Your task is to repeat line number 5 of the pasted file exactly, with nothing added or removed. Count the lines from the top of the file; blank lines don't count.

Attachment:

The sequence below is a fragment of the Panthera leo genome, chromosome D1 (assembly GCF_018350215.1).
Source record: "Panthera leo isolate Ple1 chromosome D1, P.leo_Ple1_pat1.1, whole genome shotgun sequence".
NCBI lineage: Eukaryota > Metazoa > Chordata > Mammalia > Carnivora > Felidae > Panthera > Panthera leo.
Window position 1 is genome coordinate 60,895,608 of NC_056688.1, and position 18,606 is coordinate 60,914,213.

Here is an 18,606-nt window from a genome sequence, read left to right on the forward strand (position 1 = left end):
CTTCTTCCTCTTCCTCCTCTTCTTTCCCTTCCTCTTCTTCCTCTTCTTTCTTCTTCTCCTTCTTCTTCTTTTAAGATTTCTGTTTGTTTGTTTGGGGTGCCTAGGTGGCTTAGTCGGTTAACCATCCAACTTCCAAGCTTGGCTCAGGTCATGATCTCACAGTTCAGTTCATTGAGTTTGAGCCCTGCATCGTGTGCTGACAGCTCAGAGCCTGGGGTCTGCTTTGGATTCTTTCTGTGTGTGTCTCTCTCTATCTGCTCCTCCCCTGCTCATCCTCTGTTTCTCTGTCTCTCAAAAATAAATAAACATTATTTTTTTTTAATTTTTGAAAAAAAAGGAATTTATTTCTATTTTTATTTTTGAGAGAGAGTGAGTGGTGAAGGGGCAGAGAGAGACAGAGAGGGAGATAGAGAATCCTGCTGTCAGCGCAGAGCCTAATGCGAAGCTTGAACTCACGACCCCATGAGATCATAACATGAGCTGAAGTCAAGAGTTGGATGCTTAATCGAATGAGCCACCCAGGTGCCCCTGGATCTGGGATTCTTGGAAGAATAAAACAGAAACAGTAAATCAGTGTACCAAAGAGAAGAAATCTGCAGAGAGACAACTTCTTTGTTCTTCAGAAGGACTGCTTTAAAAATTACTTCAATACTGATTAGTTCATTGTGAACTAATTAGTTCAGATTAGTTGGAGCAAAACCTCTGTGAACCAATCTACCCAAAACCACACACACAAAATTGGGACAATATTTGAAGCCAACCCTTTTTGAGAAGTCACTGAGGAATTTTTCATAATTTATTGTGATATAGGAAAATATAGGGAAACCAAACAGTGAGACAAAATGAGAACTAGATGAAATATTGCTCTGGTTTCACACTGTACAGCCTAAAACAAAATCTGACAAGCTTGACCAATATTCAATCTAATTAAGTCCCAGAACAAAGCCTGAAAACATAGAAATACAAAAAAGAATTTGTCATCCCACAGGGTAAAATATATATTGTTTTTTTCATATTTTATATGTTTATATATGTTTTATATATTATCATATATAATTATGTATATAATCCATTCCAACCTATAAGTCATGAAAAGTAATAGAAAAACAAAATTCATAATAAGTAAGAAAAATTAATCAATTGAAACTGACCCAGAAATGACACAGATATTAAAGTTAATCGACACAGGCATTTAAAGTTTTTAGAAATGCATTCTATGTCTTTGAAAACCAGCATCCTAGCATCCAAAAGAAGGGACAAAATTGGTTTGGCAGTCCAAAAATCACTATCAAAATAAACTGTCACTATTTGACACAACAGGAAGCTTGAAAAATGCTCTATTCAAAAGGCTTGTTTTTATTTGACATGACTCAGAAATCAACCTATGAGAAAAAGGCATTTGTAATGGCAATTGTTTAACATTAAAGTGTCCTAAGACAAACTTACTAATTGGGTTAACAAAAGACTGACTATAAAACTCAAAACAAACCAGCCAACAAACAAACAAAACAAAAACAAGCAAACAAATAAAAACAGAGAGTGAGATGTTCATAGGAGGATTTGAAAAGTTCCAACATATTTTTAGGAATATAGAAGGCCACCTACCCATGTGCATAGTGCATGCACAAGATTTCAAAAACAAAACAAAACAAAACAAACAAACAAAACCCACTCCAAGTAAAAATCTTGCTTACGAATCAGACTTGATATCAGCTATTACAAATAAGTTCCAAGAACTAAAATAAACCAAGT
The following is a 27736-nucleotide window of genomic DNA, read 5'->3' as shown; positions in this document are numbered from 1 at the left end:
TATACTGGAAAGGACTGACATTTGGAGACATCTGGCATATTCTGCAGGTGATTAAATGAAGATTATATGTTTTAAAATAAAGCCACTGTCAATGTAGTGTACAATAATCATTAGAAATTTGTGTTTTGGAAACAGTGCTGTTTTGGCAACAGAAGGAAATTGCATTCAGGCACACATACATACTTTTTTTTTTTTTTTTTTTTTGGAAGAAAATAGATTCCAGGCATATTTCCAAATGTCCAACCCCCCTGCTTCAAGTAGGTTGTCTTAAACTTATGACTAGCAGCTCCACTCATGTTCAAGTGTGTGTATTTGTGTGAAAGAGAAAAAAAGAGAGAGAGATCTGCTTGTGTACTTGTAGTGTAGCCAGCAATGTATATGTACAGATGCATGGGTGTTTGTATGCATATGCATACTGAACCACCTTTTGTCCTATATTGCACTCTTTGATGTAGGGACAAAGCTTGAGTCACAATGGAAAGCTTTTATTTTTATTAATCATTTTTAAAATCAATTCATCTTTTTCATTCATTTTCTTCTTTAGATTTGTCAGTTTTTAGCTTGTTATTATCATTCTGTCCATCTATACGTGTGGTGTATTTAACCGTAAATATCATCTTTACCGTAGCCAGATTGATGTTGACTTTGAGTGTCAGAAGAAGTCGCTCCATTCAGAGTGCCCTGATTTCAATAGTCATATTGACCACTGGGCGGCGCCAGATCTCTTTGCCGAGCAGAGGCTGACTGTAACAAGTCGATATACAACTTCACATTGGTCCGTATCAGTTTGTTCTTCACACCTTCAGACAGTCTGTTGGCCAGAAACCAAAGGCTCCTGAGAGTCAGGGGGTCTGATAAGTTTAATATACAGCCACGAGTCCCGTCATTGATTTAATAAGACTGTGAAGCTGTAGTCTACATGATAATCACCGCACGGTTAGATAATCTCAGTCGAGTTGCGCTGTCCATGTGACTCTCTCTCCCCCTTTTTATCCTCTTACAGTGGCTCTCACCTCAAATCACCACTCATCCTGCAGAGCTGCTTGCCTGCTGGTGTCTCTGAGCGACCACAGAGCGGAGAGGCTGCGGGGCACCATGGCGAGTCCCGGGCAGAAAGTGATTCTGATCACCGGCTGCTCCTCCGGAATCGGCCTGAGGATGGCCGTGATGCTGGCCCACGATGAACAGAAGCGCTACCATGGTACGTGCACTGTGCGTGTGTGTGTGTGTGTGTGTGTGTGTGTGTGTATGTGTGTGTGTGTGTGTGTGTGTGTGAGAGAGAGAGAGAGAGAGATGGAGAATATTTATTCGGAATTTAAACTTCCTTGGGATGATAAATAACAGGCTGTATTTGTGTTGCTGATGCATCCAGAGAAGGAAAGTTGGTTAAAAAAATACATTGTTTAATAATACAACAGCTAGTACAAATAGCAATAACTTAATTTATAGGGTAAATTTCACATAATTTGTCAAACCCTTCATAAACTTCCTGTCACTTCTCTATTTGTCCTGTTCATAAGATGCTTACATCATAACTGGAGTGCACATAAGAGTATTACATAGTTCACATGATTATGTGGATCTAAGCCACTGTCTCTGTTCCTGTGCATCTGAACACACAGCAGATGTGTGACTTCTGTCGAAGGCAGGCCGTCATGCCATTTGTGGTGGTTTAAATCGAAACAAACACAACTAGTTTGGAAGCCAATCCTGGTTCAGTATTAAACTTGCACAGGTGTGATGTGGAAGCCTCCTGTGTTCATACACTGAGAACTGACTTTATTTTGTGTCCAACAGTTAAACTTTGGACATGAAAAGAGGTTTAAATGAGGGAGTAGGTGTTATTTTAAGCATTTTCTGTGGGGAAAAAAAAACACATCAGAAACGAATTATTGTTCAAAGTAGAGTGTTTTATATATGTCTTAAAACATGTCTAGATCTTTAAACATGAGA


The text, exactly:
Here is an 18,606-nt window from a genome sequence, read left to right on the forward strand (position 1 = left end):